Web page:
"PennDOT does not have that power under current law because a human driver must be behind the wheel and responsible for control of the vehicle at all times," Wolf spokesman J.J. Abbott wrote to the Tribune-Review.

As long as Uber has a safety driver behind the wheel — as it did in the Tempe crash — it is allowed to test its self-driving cars on Pennsylvania roads.

Uber grounded its self-driving fleets in Pittsburgh, San Francisco, Toronto and Tempe, Ariz., following the crash. Testing operations remain halted more than a week later.

Abbott wrote that when Uber resumes testing, PennDOT will work with the company to make sure safety is a priority.

Uber, in a statement posted on Twitter, wrote that the company will continue to work with investigators and work with the Arizona governor's office.

Pittsburgh Mayor Bill Peduto said Tuesday he doesn't have the authority to force Uber to stop using city streets as its testing grounds.

"I can't do that," Peduto told reporters. "That only can be done through state or federal departments of transportation, not on a local level."

Peduto said he would wait until the investigation in Tempe finishes before making any recommendations to Wolf or state regulators. The pending investigation didn't stop the mayor of Boston, who asked two self-driving companies testing in the city to pause their programs in the wake of the crash. Both companies, nuTonomy and Optimus Ride, complied.

Peduto, instead, hinted at the potential that this year at least two more autonomous vehicle companies could consider testing in Pittsburgh. Peduto said self-driving cars have brought more than 1,500 jobs to the city and $3 billion in investment over the last five years and that the industry is growing.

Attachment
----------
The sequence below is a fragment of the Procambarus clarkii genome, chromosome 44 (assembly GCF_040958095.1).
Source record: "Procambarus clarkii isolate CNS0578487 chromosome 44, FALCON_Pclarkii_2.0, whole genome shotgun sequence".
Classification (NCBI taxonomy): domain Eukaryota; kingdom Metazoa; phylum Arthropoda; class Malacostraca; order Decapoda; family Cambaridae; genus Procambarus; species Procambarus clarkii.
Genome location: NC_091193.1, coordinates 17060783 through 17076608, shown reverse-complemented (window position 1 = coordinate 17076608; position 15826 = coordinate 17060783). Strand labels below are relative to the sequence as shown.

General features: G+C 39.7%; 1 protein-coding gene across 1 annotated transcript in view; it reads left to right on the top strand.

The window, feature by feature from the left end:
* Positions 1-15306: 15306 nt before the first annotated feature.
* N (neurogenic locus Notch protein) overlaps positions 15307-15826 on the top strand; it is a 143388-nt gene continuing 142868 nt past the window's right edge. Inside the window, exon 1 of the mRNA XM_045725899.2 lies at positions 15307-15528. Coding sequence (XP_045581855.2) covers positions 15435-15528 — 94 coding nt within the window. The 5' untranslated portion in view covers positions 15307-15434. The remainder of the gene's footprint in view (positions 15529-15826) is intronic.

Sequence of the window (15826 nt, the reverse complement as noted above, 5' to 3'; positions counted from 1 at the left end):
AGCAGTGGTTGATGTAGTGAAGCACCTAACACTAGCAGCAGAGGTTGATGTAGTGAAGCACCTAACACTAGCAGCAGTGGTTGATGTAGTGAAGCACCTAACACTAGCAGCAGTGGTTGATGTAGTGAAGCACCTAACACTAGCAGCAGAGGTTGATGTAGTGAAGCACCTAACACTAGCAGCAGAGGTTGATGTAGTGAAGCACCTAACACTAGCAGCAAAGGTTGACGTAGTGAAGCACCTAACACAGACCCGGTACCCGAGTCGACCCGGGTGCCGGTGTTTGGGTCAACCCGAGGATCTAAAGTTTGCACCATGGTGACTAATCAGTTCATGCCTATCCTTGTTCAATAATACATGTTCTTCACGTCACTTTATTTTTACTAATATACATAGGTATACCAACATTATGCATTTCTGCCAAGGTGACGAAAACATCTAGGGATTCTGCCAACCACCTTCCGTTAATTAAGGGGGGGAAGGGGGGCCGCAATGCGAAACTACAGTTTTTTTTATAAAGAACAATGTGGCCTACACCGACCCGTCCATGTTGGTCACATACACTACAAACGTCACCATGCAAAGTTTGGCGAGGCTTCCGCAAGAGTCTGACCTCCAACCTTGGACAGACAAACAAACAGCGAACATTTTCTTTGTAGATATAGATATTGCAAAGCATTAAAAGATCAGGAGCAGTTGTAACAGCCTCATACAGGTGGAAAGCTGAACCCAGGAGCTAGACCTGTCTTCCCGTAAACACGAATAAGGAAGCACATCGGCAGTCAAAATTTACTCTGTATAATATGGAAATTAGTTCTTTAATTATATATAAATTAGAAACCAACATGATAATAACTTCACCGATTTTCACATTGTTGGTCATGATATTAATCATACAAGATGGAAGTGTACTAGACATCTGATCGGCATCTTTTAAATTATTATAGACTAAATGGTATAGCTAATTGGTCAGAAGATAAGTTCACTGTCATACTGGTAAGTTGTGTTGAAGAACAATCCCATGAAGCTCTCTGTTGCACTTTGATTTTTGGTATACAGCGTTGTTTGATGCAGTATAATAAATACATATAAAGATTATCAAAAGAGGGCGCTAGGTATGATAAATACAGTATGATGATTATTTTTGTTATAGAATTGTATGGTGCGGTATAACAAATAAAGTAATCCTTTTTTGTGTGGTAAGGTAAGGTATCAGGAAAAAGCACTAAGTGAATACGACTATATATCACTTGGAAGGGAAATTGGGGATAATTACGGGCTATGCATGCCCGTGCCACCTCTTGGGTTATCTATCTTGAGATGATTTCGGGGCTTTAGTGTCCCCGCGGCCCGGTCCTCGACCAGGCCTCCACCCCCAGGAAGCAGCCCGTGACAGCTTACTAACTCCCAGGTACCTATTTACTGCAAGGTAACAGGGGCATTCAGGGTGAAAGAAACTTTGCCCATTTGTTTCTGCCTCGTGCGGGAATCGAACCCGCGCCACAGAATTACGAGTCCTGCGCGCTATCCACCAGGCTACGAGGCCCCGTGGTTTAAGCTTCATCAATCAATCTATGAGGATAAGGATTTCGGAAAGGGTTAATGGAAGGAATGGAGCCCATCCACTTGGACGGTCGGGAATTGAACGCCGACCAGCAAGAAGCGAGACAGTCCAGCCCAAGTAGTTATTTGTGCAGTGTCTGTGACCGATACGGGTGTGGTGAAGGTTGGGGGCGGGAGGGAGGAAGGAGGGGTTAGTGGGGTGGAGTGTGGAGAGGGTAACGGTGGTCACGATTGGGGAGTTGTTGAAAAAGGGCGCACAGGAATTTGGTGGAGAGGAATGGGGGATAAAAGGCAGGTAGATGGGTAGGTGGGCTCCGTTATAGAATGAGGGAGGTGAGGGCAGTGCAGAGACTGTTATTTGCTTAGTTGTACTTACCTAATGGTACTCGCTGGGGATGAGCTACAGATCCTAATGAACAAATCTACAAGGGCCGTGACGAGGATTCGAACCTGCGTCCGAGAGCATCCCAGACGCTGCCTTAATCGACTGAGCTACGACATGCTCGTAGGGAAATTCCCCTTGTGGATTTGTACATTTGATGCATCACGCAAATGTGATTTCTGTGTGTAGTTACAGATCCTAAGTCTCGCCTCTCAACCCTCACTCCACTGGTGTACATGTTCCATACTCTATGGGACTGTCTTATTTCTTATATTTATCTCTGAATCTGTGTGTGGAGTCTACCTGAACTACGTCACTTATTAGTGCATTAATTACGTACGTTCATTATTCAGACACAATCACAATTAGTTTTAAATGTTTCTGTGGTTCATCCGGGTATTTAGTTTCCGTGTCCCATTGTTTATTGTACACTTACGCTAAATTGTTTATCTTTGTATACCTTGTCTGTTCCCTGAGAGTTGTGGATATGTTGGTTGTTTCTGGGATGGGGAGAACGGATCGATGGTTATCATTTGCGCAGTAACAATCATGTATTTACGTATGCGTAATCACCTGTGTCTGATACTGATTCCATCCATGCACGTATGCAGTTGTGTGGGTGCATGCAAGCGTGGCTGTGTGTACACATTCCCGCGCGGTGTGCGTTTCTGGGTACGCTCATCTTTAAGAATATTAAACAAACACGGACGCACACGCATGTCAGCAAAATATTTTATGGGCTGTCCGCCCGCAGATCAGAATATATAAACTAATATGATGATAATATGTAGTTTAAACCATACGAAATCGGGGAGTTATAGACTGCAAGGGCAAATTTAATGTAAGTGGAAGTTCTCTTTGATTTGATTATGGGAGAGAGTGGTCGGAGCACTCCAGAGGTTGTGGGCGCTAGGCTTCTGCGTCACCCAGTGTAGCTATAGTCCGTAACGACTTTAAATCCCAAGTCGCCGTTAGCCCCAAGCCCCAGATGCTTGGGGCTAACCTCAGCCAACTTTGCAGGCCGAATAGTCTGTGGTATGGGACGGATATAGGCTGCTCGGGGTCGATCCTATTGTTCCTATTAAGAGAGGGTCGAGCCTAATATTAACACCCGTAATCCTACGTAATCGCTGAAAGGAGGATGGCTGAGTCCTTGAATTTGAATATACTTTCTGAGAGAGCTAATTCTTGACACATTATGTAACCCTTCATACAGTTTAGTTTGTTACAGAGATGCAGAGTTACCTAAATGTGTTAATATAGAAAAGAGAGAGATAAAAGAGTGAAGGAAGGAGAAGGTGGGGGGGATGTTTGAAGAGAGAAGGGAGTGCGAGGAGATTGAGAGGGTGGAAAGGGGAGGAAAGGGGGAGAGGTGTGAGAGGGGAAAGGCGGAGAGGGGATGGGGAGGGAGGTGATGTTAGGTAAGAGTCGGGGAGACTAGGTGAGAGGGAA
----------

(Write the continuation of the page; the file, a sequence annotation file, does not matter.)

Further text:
"There will be accidents along the way. That's to be expected," Peduto said, noting that he thought three pedestrians were killed last week in Pittsburgh by people driving cars. "There's an inherent risk in our public right of ways that we can improve upon, we can make better, but it's going to take time, and unfortunately there will be shortfalls in that process."

Fifteen months ago, Ducey welcomed Uber to Arizona "with open arms and open roads" after the company ran afoul of California regulators. The Republican governor signed an executive order at the beginning of the month allowing companies to conduct testing of fully autonomous vehicles without a driver behind the wheel. Google's self-driving car company, Waymo, plans to start a driverless taxi service around Phoenix later this year.